estate Plan says:
Dear Robin I liked what you said about Accordingly, as part of our due diligence programme, we carried out our bespoke provider research programme Continue this kind of articles because they are very good and useful, congratulations.
Stephen Turnock says:
Figures are not so surprising although is a relatively small sample at least for the UK. Regarding an exodus of talent where will they go? Certainly recruiters will have their work cut out! As the figures suggest, the depression would be causing lack of motivation in the workplace and low esteem for some -hence translates to lower output of economies across the board when at the same some economies & motivators need to be up. It’s not just the IT planet but all sectors I guess.. but for IT at least, the Conundrum is initially worsened as the IT cloud More...
I am a HR Director who occasionally uses Zero hour contracts. The alternative is I may not employ, or limit to a short fixed term contract, then part company The people we have experienced on zero hour contracts are happy to be kept 'on the books' for casual times when we need cover, ie holidays They're certainly not just used for exploitation!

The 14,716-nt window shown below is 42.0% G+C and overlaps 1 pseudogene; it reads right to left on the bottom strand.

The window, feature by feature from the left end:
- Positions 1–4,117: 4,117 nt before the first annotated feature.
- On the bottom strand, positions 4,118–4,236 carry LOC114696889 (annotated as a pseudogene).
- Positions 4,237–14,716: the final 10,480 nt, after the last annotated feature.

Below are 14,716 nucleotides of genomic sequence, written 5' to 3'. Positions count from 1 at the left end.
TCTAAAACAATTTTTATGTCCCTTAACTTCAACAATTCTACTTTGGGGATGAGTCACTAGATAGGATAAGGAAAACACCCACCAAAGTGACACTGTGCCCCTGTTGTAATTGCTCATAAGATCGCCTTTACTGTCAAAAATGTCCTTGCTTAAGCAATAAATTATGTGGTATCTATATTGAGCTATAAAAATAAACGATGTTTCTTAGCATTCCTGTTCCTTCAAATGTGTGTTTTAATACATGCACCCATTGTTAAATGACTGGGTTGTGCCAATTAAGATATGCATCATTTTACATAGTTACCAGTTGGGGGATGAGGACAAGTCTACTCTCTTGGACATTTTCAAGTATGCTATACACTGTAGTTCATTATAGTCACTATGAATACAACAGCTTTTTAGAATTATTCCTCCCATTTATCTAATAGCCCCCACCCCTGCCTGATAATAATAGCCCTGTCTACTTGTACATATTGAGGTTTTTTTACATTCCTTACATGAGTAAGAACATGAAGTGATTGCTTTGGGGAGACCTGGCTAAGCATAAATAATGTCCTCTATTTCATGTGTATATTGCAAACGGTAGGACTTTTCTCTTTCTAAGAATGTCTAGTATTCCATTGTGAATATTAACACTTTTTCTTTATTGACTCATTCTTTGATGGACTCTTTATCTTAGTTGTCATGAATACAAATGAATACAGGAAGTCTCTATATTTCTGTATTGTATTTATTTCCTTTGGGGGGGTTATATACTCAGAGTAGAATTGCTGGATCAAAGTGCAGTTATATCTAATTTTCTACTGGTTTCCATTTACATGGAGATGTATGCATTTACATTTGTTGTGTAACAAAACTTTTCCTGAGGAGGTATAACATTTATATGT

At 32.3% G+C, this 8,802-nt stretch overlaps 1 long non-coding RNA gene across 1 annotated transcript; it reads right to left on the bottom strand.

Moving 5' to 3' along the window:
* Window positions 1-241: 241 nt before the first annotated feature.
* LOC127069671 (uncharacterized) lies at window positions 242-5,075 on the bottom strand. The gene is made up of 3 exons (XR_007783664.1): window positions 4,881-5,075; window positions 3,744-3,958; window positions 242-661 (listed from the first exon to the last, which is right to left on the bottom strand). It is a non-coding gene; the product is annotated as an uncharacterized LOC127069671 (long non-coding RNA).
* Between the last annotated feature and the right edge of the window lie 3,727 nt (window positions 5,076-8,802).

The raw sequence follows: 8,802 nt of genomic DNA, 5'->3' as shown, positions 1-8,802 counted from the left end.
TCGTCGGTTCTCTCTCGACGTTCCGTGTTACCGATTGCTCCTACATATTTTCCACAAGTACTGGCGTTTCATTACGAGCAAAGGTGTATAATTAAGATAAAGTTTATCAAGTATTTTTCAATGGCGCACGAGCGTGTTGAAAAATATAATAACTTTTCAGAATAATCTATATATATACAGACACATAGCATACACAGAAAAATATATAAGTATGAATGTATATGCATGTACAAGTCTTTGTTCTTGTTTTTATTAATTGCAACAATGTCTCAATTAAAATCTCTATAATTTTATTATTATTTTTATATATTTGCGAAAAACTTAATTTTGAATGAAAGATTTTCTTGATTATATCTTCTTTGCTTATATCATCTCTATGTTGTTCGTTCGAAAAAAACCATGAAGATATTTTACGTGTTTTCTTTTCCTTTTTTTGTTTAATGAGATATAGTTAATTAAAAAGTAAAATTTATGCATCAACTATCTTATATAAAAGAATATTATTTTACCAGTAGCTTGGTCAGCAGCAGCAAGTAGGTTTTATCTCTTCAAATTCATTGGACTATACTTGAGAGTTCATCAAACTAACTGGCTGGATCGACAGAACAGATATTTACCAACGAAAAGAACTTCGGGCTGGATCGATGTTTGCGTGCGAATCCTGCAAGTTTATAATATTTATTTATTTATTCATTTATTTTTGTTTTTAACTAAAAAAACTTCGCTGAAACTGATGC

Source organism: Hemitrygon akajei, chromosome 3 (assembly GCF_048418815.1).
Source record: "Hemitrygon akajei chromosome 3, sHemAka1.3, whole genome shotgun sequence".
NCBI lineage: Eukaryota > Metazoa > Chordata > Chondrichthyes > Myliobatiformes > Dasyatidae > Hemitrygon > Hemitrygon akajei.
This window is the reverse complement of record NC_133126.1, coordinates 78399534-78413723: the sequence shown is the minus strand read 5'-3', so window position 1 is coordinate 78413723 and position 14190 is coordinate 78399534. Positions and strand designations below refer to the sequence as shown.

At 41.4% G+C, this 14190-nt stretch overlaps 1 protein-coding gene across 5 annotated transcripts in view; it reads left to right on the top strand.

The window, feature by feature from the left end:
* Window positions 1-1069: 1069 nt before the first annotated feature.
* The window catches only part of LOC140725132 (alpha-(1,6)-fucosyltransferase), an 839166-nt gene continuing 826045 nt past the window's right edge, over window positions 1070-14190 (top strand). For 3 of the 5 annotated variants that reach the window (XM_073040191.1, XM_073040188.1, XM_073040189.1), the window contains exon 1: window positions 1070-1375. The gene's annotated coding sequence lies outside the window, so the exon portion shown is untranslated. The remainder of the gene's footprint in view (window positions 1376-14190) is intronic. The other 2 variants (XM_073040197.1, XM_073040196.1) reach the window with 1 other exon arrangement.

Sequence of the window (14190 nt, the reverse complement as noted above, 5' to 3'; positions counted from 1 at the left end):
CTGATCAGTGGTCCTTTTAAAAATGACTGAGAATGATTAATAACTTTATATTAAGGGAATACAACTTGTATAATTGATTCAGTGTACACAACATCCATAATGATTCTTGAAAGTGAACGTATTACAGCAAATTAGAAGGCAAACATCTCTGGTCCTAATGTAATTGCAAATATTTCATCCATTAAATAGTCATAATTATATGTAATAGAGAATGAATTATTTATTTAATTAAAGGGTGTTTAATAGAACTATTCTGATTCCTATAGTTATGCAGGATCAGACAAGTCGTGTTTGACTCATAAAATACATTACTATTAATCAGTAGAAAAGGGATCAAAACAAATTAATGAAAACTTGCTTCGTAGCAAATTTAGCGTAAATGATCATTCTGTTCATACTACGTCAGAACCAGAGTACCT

Rachel Pardoe says:
Great article, very interesting. As a general principle this is a good call. Although zero hours contracts can be incredibly useful to employers and employees to maintain the employment relationship. As with anything this only applies when they are used responsibly and for all the right reasons. Sadly the reality is that zero hours contracts are often used as an easy option and can cause great uncertainty when the frequency of engagement is unclear.
Mike Buchanan says:
The reasons so few women make it to the top in business are perfectly well understood - I outlined many of them in 'The Glass Ceiling Delusion' - and discrimination against women isn't one of them. Renowned sociologist Dr Catherine Hakim published her Preference Theory in 2000, after finding four in seven British men are work-centred, while only one in seven British women is. Ask yourself this. Why are virtually all the female directors on FTSE100 company boards NEDs? If there's a gender gap it's one based on competence, focus, and hard work. One other thing. Longitudinal studies tell us More...
Mike Sanders says:
Working at Stork for more than 19 years has given me the knowledge that we have several college's who are willing to work offshore. Maybe a long lasting partnership is an answer.